Ogden Avalanche Advisory

Forecaster: Evelyn Lees


UDOT will be conducting artillery firing in LCC midday today, and there is a Backcountry Closure in effect for all terrain north of the road in Little Cottonwood Canyon from closure gateB below Lisa Falls through gateD below Superior through about noon today.


Danger by aspect and elevation on slopes approaching 35° or steeper.
(click HERE for tomorrow's danger rating)

Danger Rose Tutorial

Early starts and finishes are the way to avoid wet slab and wet sluff avalanches. The early morning LOW danger for wet slides will rise to MODERATE as the snow heats up. Continuously monitor the snowpack heating – conditions can change fast, in less than an hour- if the winds die, the clouds thin and the sun comes out or you enter wind sheltered terrain. Wet slides have dense, cement like debris, hard to dig through.

There continues to be a MODERATE danger on slopes facing west through north through southeast for triggering a slab avalanche 1 to 4 feet deep, breaking on a buried faceted weak layer. Most wide spread above about 8,000’.


Under partly cloudy skies and strong southerly winds, it is another warm morning. Temperatures are a few degrees below freezing along most of the higher ridges, but have remained in the mid 30s to low 40s in the 7 to 9,000 foot terrain. The southerly winds are averaging 20 to 30, with gusts in the 40s, with the higher peaks averaging to 45 mph, with gusts in the 70s.

Non Freezing temperatures, Ben Lomond Peak, approx 8,000'.

With the cooling winds, there should be a good surface refreeze on most mid and upper elevation slopes. However, the icy, but supportable crusts will be slow to soften today. There is just a smattering of soft snow left on upper elevation northerly facing slopes.


The only reported avalanche was a natural shallow wet slide in the Canyons sidecountry yesterday afternoon, about 10” deep by 35’ wide, entraining snow as it ran down slope. An Ogden area observation from yesterday here.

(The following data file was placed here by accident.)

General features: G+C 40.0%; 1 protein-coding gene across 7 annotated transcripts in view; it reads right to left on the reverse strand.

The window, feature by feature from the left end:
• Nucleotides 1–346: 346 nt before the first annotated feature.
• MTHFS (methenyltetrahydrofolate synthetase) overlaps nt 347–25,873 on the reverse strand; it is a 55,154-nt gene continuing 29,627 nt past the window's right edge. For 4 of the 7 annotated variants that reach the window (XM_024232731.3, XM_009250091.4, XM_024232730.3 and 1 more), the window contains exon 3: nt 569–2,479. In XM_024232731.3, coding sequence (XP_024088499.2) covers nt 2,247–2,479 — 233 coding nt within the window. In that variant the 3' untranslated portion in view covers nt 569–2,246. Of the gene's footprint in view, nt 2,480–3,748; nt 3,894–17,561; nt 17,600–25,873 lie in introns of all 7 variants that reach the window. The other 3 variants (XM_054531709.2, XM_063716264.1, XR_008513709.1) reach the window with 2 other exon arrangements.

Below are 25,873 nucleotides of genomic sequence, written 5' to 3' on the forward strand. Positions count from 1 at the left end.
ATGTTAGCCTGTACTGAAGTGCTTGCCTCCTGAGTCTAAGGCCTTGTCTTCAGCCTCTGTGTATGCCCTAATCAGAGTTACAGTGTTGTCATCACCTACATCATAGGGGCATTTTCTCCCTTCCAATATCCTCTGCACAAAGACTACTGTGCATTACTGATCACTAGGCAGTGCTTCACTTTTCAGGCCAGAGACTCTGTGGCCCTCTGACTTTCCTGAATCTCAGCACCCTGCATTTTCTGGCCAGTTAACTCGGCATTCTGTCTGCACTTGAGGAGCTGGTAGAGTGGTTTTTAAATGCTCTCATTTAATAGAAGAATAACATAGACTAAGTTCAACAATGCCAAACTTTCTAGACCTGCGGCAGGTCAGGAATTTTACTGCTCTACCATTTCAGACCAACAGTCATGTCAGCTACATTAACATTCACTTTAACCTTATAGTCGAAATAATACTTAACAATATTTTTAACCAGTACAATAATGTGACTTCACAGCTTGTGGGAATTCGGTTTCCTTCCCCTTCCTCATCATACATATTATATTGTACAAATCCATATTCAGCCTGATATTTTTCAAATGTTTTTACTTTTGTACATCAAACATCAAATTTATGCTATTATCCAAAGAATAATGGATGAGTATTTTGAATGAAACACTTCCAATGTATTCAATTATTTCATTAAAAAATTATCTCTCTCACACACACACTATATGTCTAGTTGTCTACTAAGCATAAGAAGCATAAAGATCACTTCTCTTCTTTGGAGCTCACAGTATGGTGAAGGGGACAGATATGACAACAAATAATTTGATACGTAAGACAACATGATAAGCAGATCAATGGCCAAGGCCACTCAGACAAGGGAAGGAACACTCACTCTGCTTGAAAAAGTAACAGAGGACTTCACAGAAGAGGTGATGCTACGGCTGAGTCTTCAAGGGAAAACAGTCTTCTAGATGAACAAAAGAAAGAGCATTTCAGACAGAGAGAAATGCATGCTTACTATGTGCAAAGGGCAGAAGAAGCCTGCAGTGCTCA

Over the next 11 hours.

Wet avalanches are a completely different animal. They account for about 9% of US avalanche fatalities, and of those fatalities only 35% were human triggered -- the other 47% people died from naturally occurring slides. (Larry Heyward National Avalanche School talk, 2011)

We will be struggling all week with wet slides, and backcountry travelers need to constantly evaluate the balance between temperatures, wind and cloud cover. Today, the strong winds should keep the snow cool for most of the day, especially at the upper elevations. The issue today will be any very wind sheltered slopes, especially at the mid to lower elevations, any periods of strong sun, or if the winds significantly decrease late in the day.

To avoid most of the wet avalanche danger:

· Early starts, early finishes, by around noon or when ever the snow surface starts to heat and become wet.

· Be aware of slopes heating above you, especially on exits.

· Cornices are slumping, and ready to break, often back further than expected.

· Avoid travel below the opening glide cracks, which could release as slab avalanches.


      Over the next 11 hours.

With poor snowpack structure - buried layers of faceted snow overlain by slabs of dense snow - all steep slopes are a suspect. The most likely place to trigger a dry slab avalanche is on a slope with a shallow snowpack, especially in rocky areas. In a few isolated places, a slide could still be triggered remotely.


Storms systems will continue to track to the north, keeping Utah under a warm, southwesterly flow. Skies will be partly cloudy today, with some breaks allowing for sun. The southerly winds will be strongest this morning, with average speeds in the 20 to 30 mph range, with gusts to 50, and the highest peaks gusting into the 70s. Speeds will gradually decrease into the afternoon, though the high ridges will still gust into 50s. Temperatures will warm into the mid 40s at 8,000’ and to around 30 at 10,000’. There will be a break in the winds on Wednesday, before they increase once again on Thursday as another storm passes to the north.

This information does not apply to developed ski areas or highways where avalanche control is normally done.  This advisory is from the U.S.D.A. Forest Service, which is solely responsible for its content. This advisory describes general avalanche conditions and local variations always occur.

This advisory provided by the USDA Forest Service, in partnership with:

The Friends of the Utah Avalanche Center, Utah Division of State Parks and Recreation, Utah Division of Emergency Management, Salt Lake County, Salt Lake Unified Fire Authority and the friends of the La Sal Avalanche Center. See our Sponsors Page for a complete list.